Talking about the United States’ relations with China and the Joe Biden administration’s China policies in a Sunday interview with CNN, US National Security Advisor Jake Sullivan said the present administration’s goal “is not containment. It’s not a new Cold War”.
Calling the relationship one of “competition”, Sullivan, who has been known for advocating a “clear-eyed coexistence” with China, said attempting to fundamentally transform the Chinese system through US policies was “one of the errors” of the previous US approach to China.
The objective of the Biden administration, in his words, “is not to bring about a fundamental transformation of China itself”.
This may or may not be intended as an official reply to what Beijing set as one of its three “redlines” for relations with Washington, and which Chinese State Councilor and Foreign Minister Wang Yi reiterated during his July meeting with US Deputy State Secretary Wendy Sherman in Tianjin.
But it certainly serves as a significant assurance to Beijing, which has long suspected Washington has a hidden agenda to seek regime change in China, and which has thus been on high alert for any attempts to engineer a “color revolution”.
If there had been an impression of a “peaceful evolution” of China-US relations over the past decades, the Donald Trump administration’s all-round attack on China-US relations rekindled and considerably escalated Beijing’s fear of US pursuit of regime change in China.
While framing China as “increasingly aggressive” in international affairs, the previous US administration launched whole-government assaults on China, openly targeting the Communist Party of China and the Chinese political system, sparking speculation of a new Cold War.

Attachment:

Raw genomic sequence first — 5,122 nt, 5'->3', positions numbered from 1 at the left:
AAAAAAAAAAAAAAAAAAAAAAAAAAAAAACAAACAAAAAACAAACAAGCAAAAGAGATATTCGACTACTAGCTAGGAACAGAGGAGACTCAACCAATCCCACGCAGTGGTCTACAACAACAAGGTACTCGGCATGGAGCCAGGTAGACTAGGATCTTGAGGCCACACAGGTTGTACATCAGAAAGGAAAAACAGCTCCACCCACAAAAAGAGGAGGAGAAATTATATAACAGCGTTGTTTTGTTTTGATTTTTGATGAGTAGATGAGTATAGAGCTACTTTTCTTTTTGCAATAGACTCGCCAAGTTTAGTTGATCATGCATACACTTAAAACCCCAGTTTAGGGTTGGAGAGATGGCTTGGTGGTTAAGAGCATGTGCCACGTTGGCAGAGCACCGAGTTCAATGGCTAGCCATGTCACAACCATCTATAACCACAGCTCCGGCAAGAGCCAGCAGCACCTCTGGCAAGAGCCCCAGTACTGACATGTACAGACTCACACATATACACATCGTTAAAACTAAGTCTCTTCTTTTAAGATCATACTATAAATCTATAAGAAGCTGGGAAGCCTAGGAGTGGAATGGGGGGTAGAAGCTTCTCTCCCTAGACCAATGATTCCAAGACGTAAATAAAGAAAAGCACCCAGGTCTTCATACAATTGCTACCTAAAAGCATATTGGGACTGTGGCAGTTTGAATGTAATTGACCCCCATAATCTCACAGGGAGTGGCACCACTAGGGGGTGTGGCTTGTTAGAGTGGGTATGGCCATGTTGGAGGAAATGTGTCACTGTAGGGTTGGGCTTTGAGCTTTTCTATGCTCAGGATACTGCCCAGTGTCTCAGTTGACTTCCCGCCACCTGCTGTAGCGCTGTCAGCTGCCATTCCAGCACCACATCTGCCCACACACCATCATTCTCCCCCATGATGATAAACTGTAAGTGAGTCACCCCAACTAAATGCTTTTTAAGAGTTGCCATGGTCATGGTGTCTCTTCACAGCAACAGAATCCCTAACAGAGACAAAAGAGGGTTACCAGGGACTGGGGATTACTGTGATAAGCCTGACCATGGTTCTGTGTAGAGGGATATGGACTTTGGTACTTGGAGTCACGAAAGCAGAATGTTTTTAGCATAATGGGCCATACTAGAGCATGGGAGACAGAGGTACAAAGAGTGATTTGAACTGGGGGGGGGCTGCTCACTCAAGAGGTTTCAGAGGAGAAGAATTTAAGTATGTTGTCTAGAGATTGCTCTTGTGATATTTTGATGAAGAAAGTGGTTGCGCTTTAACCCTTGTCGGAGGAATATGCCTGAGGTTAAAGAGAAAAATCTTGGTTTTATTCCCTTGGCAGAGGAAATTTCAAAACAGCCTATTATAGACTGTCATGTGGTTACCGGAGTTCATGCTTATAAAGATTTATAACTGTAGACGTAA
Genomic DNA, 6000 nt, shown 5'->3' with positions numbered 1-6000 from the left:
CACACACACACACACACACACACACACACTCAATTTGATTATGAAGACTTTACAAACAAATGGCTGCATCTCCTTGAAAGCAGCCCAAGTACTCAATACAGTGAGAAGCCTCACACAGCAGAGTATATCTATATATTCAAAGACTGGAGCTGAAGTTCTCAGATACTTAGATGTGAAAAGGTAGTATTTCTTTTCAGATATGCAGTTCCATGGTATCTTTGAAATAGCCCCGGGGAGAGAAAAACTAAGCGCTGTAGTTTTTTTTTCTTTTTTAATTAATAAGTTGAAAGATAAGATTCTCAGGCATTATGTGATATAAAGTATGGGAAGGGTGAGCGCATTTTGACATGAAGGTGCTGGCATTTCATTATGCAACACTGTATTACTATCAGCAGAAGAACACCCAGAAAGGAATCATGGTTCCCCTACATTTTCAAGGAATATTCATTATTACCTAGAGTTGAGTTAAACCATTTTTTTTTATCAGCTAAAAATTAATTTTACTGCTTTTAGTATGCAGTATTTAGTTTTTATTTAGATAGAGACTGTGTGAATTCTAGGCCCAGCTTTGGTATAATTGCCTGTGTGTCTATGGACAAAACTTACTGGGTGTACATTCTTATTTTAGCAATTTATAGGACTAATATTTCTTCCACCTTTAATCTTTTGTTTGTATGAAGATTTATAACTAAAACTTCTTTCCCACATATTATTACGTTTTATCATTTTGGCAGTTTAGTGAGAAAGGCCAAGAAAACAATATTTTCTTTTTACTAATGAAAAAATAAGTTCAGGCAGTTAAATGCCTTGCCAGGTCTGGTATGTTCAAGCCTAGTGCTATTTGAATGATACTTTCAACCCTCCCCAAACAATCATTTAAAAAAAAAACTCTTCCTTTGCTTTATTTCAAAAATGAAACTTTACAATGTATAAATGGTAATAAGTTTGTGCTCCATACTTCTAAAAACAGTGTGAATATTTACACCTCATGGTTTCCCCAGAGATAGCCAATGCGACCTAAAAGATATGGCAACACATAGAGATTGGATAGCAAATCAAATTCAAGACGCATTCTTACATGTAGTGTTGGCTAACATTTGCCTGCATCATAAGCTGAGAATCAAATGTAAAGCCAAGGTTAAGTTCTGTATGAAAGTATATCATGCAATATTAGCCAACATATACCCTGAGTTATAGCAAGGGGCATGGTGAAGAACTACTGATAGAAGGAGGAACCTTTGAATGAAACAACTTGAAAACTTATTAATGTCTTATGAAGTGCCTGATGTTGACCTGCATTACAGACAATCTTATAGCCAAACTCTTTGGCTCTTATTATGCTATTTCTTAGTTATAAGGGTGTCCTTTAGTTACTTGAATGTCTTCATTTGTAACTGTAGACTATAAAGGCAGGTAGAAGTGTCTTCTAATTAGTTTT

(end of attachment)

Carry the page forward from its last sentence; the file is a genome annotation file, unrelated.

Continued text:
But despite toning down the foreign policy rhetoric, the Biden administration has done little to actually break from the course the previous administration had set. Beijing places considerable weight on the principle of mutual respect for national sovereignty and non-interference in each other’s domestic affairs in state-to-state relations, which it believes is essential to fair, equitable international relations.
Sullivan’s latest remarks are important for his Chinese audience. His comments will help decision-makers in Beijing judge Washington’s policy orientation. Taking regime change off the table is such a necessity in Beijing’s preconditions for normal China-US relations that it was the foremost “redline” Beijing drew for Washington. But whether the Biden administration will match its words with deeds or not will determine the future of bilateral ties.
Sullivan’s personal statement that the US is not trying to cross that red line will surely be conducive to reducing mistrust, and hence increase confidence that the two major powers can operate in the international system. But the rub is the US wants that system to be “favorable to American interests and values”, and that makes it unfair to China. Editorial, China Daily